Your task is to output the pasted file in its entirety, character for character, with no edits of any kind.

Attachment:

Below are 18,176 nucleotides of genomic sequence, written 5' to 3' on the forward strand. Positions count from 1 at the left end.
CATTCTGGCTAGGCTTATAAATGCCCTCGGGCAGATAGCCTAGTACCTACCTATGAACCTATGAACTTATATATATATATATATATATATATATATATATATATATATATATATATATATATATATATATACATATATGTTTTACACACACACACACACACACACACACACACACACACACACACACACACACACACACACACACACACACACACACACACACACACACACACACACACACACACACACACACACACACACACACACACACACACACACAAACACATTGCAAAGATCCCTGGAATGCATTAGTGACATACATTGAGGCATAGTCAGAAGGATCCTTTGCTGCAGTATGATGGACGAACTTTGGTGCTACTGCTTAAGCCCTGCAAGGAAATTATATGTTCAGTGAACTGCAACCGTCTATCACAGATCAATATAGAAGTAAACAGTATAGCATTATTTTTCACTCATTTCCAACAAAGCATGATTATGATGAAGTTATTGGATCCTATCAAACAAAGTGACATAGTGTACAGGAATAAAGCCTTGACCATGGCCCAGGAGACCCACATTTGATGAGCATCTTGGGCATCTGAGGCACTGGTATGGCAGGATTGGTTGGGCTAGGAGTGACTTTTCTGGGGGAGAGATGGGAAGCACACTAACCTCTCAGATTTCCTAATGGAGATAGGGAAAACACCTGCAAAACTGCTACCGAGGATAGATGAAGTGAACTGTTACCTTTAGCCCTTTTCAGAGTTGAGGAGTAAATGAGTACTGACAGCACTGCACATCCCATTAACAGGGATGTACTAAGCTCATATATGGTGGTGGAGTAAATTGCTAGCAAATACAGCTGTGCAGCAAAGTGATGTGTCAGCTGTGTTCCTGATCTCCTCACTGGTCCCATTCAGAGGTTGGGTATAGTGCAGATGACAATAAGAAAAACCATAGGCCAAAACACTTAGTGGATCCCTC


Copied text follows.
Below are 18,176 nucleotides of genomic sequence, written 5' to 3' on the forward strand. Positions count from 1 at the left end.
CATTCTGGCTAGGCTTATAAATGCCCTCGGGCAGATAGCCTAGTACCTACCTATGAACCTATGAACTTATATATATATATATATATATATATATATATATATATATATATATATATATATATATATATATACATATATGTTTTACACACACACACACACACACACACACACACACACACACACACACACACACACACACACACACACACACACACACACACACACACACACACACACACACACACACACACACACACACACACACACACACACACACACAAACACATTGCAAAGATCCCTGGAATGCATTAGTGACATACATTGAGGCATAGTCAGAAGGATCCTTTGCTGCAGTATGATGGACGAACTTTGGTGCTACTGCTTAAGCCCTGCAAGGAAATTATATGTTCAGTGAACTGCAACCGTCTATCACAGATCAATATAGAAGTAAACAGTATAGCATTATTTTTCACTCATTTCCAACAAAGCATGATTATGATGAAGTTATTGGATCCTATCAAACAAAGTGACATAGTGTACAGGAATAAAGCCTTGACCATGGCCCAGGAGACCCACATTTGATGAGCATCTTGGGCATCTGAGGCACTGGTATGGCAGGATTGGTTGGGCTAGGAGTGACTTTTCTGGGGGAGAGATGGGAAGCACACTAACCTCTCAGATTTCCTAATGGAGATAGGGAAAACACCTGCAAAACTGCTACCGAGGATAGATGAAGTGAACTGTTACCTTTAGCCCTTTTCAGAGTTGAGGAGTAAATGAGTACTGACAGCACTGCACATCCCATTAACAGGGATGTACTAAGCTCATATATGGTGGTGGAGTAAATTGCTAGCAAATACAGCTGTGCAGCAAAGTGATGTGTCAGCTGTGTTCCTGATCTCCTCACTGGTCCCATTCAGAGGTTGGGTATAGTGCAGATGACAATAAGAAAAACCATAGGCCAAAACACTTAGTGGATCCCTC